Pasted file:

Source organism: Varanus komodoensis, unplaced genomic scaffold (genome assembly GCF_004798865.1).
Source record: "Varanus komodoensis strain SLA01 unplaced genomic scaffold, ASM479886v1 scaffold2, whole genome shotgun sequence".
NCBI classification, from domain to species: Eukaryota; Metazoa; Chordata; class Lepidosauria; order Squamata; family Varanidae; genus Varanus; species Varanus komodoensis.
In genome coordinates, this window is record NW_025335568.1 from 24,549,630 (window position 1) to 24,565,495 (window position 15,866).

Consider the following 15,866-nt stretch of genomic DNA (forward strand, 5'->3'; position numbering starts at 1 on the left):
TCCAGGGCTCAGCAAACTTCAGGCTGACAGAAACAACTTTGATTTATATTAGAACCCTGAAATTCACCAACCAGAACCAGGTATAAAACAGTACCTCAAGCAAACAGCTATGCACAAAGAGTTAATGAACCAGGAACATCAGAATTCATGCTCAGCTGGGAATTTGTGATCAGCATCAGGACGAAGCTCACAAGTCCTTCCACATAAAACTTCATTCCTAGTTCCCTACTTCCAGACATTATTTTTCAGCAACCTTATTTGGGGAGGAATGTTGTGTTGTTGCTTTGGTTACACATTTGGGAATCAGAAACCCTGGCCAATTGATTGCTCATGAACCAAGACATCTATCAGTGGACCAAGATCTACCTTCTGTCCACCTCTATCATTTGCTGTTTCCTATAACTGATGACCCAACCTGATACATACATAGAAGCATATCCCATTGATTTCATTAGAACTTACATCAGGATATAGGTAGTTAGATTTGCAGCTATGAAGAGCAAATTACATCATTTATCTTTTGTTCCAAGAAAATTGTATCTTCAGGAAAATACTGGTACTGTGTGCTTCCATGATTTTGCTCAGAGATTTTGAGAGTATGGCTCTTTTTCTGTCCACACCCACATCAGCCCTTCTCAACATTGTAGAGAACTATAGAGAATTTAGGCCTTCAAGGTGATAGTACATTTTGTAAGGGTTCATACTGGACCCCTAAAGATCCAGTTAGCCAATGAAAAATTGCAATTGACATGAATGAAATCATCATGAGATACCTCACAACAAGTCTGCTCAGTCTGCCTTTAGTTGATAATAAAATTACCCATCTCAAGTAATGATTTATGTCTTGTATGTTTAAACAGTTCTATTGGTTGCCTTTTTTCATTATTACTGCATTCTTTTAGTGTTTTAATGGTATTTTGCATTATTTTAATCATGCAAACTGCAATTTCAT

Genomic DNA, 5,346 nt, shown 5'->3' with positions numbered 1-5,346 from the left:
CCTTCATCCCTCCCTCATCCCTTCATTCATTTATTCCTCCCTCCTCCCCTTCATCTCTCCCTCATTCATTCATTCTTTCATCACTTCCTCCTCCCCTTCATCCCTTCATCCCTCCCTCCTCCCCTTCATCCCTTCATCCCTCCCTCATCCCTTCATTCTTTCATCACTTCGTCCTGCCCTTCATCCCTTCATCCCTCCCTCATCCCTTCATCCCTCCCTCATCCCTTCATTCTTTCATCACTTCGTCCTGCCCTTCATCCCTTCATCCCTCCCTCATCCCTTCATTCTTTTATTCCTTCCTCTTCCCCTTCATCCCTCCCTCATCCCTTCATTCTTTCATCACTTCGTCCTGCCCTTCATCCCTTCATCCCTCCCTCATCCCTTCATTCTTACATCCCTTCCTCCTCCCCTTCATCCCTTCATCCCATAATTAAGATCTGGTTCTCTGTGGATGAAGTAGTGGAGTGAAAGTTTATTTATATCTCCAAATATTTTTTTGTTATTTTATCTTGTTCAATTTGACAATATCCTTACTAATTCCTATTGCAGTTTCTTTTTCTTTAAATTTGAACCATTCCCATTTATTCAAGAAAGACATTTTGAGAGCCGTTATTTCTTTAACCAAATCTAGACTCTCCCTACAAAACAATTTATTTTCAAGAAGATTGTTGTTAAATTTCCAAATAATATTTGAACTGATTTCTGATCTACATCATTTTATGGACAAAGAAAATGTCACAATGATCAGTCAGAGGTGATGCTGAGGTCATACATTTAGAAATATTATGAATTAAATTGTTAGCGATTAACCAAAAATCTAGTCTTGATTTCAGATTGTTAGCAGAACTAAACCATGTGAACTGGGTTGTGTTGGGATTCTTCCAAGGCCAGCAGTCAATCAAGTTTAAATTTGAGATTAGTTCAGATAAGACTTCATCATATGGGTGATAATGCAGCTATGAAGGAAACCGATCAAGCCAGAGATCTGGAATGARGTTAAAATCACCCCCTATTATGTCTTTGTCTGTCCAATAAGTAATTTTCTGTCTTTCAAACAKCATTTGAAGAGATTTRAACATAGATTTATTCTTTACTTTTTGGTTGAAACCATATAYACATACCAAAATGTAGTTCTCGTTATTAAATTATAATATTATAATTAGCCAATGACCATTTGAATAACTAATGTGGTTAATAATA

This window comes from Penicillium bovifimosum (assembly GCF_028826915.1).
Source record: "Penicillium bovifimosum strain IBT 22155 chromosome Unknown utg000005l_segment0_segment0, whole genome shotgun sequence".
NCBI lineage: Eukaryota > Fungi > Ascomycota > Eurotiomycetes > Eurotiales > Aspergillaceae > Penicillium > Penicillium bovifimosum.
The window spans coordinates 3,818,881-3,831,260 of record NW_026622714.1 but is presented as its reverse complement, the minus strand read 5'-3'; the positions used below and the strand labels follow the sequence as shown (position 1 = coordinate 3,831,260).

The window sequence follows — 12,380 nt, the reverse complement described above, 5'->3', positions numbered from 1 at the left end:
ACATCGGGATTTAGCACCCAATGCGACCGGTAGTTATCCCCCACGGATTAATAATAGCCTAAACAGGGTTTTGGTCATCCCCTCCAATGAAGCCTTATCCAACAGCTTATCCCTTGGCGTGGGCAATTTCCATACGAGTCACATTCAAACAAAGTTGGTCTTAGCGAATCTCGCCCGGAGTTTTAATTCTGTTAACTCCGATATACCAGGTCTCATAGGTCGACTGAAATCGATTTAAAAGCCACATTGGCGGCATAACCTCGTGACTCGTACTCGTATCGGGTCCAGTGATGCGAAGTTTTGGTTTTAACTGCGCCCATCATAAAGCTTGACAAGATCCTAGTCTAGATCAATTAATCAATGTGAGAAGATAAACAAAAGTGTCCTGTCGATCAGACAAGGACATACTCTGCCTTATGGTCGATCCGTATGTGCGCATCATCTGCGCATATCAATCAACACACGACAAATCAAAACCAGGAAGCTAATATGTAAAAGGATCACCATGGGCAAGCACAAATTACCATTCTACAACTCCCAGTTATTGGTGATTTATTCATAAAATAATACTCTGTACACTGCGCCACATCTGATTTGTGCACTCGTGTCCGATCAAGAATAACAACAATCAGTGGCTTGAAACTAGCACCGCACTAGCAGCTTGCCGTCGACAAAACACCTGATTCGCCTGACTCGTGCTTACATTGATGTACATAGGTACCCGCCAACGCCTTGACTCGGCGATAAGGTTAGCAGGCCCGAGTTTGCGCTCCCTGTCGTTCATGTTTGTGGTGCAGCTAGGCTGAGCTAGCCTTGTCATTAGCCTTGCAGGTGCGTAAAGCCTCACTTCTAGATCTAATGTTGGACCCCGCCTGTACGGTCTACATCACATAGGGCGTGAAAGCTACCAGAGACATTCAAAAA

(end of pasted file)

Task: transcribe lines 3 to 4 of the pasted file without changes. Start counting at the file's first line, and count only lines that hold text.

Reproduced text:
NCBI classification, from domain to species: Eukaryota; Metazoa; Chordata; class Lepidosauria; order Squamata; family Varanidae; genus Varanus; species Varanus komodoensis.
In genome coordinates, this window is record NW_025335568.1 from 24,549,630 (window position 1) to 24,565,495 (window position 15,866).